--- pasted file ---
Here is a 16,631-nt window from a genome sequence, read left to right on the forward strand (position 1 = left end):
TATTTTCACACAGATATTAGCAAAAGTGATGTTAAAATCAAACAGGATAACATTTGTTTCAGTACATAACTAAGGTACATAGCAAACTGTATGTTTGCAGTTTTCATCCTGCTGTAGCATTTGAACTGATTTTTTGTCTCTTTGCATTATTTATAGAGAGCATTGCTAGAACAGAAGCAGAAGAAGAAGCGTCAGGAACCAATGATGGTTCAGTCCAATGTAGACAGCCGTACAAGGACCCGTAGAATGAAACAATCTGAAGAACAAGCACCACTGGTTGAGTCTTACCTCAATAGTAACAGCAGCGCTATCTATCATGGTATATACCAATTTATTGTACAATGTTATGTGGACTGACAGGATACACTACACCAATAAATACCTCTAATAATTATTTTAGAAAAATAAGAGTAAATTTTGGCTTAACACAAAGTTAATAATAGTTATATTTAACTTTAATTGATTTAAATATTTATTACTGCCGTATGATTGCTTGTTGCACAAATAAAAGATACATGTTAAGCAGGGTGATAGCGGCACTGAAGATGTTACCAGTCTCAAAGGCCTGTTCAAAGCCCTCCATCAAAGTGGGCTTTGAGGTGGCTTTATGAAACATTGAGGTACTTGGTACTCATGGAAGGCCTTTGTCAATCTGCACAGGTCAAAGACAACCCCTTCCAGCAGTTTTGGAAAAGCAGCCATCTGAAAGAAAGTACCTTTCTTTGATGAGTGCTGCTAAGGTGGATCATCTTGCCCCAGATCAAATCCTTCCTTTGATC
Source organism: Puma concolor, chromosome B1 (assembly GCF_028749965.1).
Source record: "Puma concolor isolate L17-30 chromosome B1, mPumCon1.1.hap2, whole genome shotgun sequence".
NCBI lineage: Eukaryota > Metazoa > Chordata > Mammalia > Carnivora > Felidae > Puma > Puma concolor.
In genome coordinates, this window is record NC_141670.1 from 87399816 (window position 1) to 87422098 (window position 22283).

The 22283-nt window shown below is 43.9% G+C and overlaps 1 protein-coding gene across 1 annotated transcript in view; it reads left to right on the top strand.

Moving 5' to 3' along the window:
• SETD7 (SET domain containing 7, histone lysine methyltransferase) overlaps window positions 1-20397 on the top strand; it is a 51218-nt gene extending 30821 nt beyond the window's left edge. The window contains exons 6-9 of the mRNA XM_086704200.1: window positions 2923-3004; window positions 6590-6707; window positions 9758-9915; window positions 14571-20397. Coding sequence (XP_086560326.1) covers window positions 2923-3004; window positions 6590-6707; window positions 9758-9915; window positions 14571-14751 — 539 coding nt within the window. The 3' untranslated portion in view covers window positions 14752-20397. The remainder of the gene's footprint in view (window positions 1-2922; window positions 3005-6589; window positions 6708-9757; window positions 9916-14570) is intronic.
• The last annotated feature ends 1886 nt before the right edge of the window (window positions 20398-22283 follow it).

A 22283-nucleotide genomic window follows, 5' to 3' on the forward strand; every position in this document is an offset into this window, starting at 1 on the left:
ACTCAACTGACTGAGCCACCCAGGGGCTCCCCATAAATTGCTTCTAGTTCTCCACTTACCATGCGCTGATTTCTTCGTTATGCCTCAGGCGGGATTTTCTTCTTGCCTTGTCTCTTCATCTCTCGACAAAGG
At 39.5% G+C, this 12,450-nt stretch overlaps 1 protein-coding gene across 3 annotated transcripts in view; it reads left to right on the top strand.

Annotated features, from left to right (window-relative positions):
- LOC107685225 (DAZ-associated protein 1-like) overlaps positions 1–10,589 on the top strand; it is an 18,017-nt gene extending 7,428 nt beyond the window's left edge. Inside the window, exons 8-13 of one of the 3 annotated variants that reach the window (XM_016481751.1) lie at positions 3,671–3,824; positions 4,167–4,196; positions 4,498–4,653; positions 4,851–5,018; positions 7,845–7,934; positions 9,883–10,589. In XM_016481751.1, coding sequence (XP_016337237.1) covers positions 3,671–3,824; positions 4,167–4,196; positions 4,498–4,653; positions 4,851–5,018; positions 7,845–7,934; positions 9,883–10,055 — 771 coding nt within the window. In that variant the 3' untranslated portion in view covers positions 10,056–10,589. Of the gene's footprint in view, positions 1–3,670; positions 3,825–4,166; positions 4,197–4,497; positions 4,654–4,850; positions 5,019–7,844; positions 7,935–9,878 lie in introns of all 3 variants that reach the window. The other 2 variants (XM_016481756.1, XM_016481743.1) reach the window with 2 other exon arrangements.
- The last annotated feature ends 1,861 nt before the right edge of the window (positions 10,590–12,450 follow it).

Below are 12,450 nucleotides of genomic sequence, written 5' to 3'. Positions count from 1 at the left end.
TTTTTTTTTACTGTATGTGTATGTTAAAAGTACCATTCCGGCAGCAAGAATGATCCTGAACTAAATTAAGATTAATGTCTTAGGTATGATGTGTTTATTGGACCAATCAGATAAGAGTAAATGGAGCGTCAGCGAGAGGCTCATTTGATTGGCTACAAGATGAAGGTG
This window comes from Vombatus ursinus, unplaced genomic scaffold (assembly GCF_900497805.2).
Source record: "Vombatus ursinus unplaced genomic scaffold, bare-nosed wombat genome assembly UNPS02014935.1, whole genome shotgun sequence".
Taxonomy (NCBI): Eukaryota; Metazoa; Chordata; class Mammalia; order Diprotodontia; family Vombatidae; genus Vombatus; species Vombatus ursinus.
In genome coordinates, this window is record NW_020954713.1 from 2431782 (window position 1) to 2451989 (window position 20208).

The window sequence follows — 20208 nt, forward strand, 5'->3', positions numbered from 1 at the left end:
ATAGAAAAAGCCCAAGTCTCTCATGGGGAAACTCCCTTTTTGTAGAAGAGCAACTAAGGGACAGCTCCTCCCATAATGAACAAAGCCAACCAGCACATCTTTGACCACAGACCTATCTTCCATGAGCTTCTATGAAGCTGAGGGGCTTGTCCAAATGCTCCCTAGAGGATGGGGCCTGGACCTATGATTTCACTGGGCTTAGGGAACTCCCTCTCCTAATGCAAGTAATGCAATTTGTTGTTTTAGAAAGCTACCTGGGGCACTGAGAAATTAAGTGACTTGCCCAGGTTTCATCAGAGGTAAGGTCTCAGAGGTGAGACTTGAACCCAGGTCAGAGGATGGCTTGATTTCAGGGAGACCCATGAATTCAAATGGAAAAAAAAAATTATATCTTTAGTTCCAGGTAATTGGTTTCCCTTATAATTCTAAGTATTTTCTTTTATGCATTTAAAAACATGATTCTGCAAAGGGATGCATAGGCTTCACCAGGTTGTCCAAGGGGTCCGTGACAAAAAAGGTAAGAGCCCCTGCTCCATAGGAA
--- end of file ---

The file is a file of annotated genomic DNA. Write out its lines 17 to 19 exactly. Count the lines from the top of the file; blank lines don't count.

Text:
Below are 12,450 nucleotides of genomic sequence, written 5' to 3'. Positions count from 1 at the left end.
TTTTTTTTTACTGTATGTGTATGTTAAAAGTACCATTCCGGCAGCAAGAATGATCCTGAACTAAATTAAGATTAATGTCTTAGGTATGATGTGTTTATTGGACCAATCAGATAAGAGTAAATGGAGCGTCAGCGAGAGGCTCATTTGATTGGCTACAAGATGAAGGTG
This window comes from Vombatus ursinus, unplaced genomic scaffold (assembly GCF_900497805.2).